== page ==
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Managing inventory is a key component of growing any business, but all too often, this ultra-important task is pushed to the side. Many business owners know the importance of a solid inventory strategy, but don’t know how to plan and jumpstart this vital process.
Learning how to manage an inventory for the first time can be overwhelming, confusing, and time-consuming. If your company is new to inventory, select a highly organized, motivated, and knowledgeable employee to lead your business into a new era of organization. (That’s right, the leader doesn’t have to be you!)
Inventorying might be a little tough at first, but it’s going to be worth it. Plus, modern inventory solutions will make the process so much easier. Here are five simple tips to get your inventory set up today:
When it comes to getting organized, a little bit of planning goes a long way. Sometimes, the best way to begin is by scoping out the competition. After all, your rivals likely face the same inventory challenges that you do.
You might think that there’s no way your competitors would lend you a hand here. But you’d be surprised. Join a guild. Find a Facebook group. Consult Google. You’ll be amazed at how open many businesspeople are with their lessons learned and best practices.
If you can’t find support from your competitors, try talking to your friends who are business owners. Find out what works for them. Or search Google or the App Store for a few free trials and discover what feels right to you.
Great technology helps make your inventory process faster, more modern, and less painful. Instead of investing in bulky hardware and expensive, unnecessarily complex software, explore more affordable options online.
Many of these websites and inventory management apps will work directly with devices you already own, like iPhones, Android devices, tablets, and computers. Forget clunky barcode scanners. Your phone can do that for free!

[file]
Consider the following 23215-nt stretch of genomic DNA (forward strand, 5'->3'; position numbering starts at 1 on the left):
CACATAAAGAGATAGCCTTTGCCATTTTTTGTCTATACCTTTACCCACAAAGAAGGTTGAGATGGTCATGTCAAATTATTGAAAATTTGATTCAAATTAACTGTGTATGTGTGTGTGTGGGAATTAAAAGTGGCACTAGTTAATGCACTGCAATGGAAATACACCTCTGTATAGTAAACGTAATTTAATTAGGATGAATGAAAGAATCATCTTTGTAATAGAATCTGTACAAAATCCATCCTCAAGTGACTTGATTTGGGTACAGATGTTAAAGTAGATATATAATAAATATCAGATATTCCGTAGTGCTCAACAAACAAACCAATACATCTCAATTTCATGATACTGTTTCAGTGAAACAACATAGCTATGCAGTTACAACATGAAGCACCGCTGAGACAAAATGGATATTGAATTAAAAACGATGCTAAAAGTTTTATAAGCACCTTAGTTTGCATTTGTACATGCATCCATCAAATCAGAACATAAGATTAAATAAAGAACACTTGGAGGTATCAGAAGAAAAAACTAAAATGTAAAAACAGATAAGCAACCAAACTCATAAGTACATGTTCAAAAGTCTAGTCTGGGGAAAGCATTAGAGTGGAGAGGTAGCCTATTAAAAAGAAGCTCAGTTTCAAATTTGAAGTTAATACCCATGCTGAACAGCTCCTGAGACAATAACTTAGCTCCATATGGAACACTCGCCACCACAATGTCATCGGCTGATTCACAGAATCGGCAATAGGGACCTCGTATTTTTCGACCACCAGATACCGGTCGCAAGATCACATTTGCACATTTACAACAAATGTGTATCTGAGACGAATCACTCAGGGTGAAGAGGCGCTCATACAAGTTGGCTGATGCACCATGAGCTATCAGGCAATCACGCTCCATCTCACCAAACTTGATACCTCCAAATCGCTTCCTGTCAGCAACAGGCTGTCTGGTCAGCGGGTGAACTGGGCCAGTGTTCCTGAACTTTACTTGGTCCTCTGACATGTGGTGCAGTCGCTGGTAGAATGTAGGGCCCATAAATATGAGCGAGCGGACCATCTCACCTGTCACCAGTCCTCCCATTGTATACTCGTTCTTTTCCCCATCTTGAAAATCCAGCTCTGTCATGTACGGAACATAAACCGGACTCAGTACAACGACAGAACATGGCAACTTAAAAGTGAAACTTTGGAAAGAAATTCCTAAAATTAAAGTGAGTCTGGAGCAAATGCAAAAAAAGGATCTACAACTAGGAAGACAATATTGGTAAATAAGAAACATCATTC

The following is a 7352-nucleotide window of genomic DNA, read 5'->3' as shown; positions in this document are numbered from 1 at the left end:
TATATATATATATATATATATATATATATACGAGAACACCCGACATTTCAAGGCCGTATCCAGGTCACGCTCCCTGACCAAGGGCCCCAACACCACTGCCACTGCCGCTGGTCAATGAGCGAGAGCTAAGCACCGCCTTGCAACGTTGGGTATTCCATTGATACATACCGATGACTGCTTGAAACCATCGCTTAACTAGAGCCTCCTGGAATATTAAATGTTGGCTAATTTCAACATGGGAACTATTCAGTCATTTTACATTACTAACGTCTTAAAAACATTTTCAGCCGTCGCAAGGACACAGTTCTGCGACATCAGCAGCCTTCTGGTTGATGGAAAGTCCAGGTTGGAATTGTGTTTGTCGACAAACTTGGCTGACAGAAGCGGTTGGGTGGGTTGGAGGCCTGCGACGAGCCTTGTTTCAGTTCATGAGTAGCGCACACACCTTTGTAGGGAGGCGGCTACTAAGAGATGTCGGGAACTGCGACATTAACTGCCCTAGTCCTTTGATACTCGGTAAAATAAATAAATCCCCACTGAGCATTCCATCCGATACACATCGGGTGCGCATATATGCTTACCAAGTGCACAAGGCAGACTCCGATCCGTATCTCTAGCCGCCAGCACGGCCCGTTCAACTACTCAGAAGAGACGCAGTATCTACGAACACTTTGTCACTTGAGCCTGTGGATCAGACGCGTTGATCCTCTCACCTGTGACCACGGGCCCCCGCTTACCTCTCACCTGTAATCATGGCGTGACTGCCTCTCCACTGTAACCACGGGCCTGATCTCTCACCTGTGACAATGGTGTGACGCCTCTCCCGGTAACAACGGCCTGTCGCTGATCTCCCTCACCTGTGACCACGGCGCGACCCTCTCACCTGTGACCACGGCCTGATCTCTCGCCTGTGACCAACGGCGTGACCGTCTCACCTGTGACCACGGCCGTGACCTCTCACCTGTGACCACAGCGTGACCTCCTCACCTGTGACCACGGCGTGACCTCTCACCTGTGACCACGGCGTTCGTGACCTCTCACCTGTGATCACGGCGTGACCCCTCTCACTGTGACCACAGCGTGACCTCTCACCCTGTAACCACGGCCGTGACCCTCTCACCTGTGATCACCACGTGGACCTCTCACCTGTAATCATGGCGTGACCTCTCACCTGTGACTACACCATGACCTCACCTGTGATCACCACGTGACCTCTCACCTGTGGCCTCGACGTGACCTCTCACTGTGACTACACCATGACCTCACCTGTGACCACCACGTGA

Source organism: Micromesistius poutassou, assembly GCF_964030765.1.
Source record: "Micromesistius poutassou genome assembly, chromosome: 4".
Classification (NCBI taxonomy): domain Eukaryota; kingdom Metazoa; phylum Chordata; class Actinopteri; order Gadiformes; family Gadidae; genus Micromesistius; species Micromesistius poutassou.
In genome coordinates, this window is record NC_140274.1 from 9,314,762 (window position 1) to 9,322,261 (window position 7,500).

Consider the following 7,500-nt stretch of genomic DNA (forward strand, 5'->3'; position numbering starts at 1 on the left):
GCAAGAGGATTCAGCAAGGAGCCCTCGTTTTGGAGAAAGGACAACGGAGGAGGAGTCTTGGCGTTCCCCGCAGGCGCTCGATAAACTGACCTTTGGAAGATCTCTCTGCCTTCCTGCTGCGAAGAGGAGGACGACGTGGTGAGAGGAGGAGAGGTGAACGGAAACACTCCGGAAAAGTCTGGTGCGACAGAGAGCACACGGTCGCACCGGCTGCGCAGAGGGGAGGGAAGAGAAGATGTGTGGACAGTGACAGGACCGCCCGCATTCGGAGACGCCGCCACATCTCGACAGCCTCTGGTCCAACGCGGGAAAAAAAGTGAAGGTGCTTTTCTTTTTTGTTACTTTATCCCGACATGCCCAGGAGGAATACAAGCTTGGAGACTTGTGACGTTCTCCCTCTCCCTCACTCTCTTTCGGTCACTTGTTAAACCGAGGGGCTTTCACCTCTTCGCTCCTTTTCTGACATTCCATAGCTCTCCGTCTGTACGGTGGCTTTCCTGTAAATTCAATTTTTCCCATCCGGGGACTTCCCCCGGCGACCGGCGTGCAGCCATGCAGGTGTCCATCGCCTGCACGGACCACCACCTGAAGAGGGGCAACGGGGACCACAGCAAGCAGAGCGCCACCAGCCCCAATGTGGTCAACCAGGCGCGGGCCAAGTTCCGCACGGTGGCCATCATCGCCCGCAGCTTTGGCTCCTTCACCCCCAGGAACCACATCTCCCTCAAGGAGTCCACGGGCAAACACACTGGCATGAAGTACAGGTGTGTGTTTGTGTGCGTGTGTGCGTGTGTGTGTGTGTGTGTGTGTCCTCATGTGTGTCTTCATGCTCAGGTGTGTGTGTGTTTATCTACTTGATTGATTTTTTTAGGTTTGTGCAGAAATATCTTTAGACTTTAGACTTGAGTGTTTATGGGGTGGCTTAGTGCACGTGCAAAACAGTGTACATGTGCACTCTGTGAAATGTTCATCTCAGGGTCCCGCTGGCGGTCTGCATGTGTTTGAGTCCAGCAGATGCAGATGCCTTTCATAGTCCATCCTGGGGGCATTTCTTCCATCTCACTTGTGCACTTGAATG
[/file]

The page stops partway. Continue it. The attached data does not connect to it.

This is the part where you’ll put pen to paper, standardizing and articulating an inventory process for all involved employees to follow. Of course, you’re not an expert, and writing this won’t be easy.
A good place to start is by understanding your inventory pain points and recognizing what organizational mistakes are wasting time and money. It’s not fun to write this stuff down. But the solution starts with recognition, and once you’ve identified the inventory issues that are hurting your business, you’ll be able to think about how a new inventory process can really help.
Once you think you have a solution, try putting it into simple steps. Remember, nothing is set in stone. What you’re really doing is hypothesizing how to solve your organization issues, using tips and tricks from peers—and strangers from the internet!
It could be as simple as this:
Once you discover what inventory tools and systems work for your business, you can go back to your hypothesis and turn it into more of a standard operating procedure (SOP).
When it’s time to get your inventory started, don’t expect perfection right away. It might take a little time to see the fruits of your labor, and getting all your stuff organized, cataloged, and connected might be a bit of a process if you’ve got warehouses full of products.
Start with a small batch of items and figure out what works. So much of this process is trial and error. Hopefully, you’re using validated, modern inventory technology that’ll put you on the other side of the organizational learning curve way ahead of schedule.
Whether it’s you running your company’s inventory initiative or another trusted colleague, remember to keep too many cooks out of the kitchen at the very beginning.
Your inventory process is still young, so it’s best to just bring a few hands-on employees into the mix at first. This way, you’ll have much tightened quality control and can work out all the kinks in your plan. Then, once everything is running like clockwork, have your next wave of employees get familiar with the system.
Remember to schedule quarterly audits to ensure that your inventory strategy is still effective and that your employees are still following that plan to a T. If there are problems, address them head-on and get your business back on track the very next day.